New York Gov. Kathy Hochul and Mayor Bill de Blasio announced the creation of a $27 million relief program for undocumented survivors of the flooding caused by the remnants of Hurricane Ida.
This article originally appeared in Spanish. Lea la versión en español aquí.
On Sept. 26, New York Gov. Kathy Hochul and Mayor Bill de Blasio announced the creation of a relief program for undocumented persons who were affected by the floods and storms generated by the remnants of Hurricane Ida.
The $27 million relief program—minus administrative fees—is aimed at New York State residents who do not qualify for federal aid handled by the Federal Emergency Management Agency for Ida (FEMA). In short, undocumented individuals or undocumented families who do not have U.S.-born children.
Eight community-based organizations (CBOs) will be in charge of both the application process and distributing the funds, and the New York State Office for New Americans (ONA) will refer individuals to one of the selected organizations in the counties designated under the Presidential Disaster Declaration, which includes the Bronx, Kings, Nassau, Queens, Richmond, Suffolk, Westchester and Rockland.
The program officially opened on Sept. 27 and City Limits has prepared this guide after contacting the governor’s office and three CBOs selected to distribute these funds.
How does the assistance program work?
This program provides a maximum of $36,000 in grants in two categories: housing-related assistance and other needs assistance for a maximum of up to $72,000.
Eric Poulson, deputy director of programs at the Economic Opportunity Commission of Nassau County, explained that housing-related expenses include: repairs to the residence, infrastructure, payments for temporary lodging in hotels, motels, and rental assistance up to a maximum of $36,000.
Other expenses include funeral assistance up to a maximum of $12,000 per household; child care assistance up to $3,300; critical needs assistance such as transportation, food, and water up to $500 per household; vehicle damage assistance up to $10,000 for one vehicle; moving assistance, cleanup of contaminated areas, $500 maximum.
What kind of documentation is required?
Broadly speaking, documentation will be needed to confirm the applicant’s identity, residency at the time of the storm, and damage sustained.
Photo identification will be required to prove identity, explains Steve Mei, director of the Brooklyn branch of the Chinese American Planning Council, and that includes an IDNYC card, passport, New York driver’s license, NYC Parks and Recreation membership card, among others. For proof of residency, a lease, rent payment, utility bills and others will be accepted.
CBOs recommend collecting evidence of the damage such as photos or videos, receipts, to document flood losses as much as possible and to make a list of damaged or lost items. There is an option of self-attestation in place of documentation under the perjury of law.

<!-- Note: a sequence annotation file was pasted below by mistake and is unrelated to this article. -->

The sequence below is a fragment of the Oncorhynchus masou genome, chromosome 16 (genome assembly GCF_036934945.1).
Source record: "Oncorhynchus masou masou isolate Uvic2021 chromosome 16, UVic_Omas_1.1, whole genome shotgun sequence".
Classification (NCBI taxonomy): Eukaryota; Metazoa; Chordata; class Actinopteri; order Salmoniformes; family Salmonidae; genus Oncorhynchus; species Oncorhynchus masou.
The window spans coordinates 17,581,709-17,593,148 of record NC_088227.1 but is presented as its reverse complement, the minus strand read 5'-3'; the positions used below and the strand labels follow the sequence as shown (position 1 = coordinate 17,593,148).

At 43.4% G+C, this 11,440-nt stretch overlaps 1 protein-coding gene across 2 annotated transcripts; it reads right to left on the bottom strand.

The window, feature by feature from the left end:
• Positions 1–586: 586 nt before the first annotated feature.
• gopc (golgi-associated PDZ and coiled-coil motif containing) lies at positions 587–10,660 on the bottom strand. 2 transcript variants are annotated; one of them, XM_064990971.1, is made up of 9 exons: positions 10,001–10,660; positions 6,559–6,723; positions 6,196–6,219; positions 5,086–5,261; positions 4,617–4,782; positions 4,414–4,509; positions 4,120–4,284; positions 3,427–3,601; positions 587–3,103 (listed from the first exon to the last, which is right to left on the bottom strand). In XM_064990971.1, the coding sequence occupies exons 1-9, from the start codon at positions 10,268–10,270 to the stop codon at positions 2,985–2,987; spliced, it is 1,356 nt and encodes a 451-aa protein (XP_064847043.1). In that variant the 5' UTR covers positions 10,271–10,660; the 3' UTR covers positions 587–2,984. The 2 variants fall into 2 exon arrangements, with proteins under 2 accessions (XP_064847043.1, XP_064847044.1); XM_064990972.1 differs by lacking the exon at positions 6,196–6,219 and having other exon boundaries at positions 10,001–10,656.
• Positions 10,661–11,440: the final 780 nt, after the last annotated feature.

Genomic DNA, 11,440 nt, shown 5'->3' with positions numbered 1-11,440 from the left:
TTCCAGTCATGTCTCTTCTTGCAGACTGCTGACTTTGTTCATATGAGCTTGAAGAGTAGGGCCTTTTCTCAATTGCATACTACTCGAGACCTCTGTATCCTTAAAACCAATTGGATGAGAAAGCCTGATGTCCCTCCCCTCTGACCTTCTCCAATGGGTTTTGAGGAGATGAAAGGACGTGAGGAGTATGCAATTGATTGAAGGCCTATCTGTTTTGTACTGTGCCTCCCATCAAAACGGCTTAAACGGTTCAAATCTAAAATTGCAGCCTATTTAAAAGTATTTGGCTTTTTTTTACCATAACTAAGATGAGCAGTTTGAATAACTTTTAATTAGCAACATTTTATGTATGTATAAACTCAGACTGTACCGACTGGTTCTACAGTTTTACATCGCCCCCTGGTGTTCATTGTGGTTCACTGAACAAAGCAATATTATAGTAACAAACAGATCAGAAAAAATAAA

How and where can I apply for this assistance?
The most efficient way to apply is to go to one of the selected organizations, as they are in charge of the selection process and the distribution of funds. Applicants may call the ONA hotline at 1-800-566-7636, which will provide guidance on the documentation that must be submitted along with the application, and then make a referral to an organization in the area.
These are the eight organizations selected:
Catholic Charities Community Services
402 East 152nd St., Bronx, NY 10455.
Chinese American Planning Council
4101 8th Ave., 4th Floor, Brooklyn, NY 11232
MinKwon Center for Community Action
133-29 41st Ave., Suite 202, Flushing, NY 11355
Make the Road New York
92-10 Roosevelt Ave., Jackson Heights, NY 11372
(718) 565-8500 ext 5
- Staten Island:
Make the Road
161 Port Richmond Ave., Staten Island, NY 10302
(718) 565-8500 ext 5
Economic Opportunity Commission of Nassau County
134 Jackson St., Hempstead, NY 11550
Make the Road
1090 Suffolk Ave., Brentwood, NY 11717
(718) 565-8500 ext 5
- Westchester & Rockland
27 Columbus Ave., Mount Kisco, NY 10549
Those who apply will need to submit a two-page application and related documentation. “It is important to note that applications cannot be submitted over the phone,” explained the spokesperson for the governor’s office, “they must be submitted to one of the assisting partner organizations.” ONA’s hotline assistance is confidential and available in over 200 languages.
Prior to approval, a visit to the affected home is likely to be scheduled for an inspection. “The CBOs will be in charge of inspections,” Mei clarified.
“All organizations will be required to perform inspections and monitoring to ensure funding is used appropriately. Organizations may use virtual inspections as a tool to verify the need for financial assistance,” added the governor’s spokesman.
How long will it take for applicants to receive the money?
That’s not yet known. “The goal is to get this out to community members in need as soon as possible,” said Mei.
“There will be instances where it takes time to collect documentation for longer-term replacement of losses,” said the spokesman.
How many people have applied so far?
As of Sept. 29, the Chinese-American Planning Council reported no applicants yet, but said they have had 10 inquiries and are starting to make appointments to process these requests. The Economic Opportunity Commission of Nassau was reporting zero applications.
“Individuals will have 60 days to start the application process with us,” said Yatziri Tovar, a spokeswoman for Make the Road NY.
“As the application period just opened, we do not yet have numbers on submitted applications but the ONA Hotline has fielded more than 100 calls on this,” said the governor’s spokesman. “We will be following up with the organizations regularly to ensure they distribute the funds as quickly as possible.”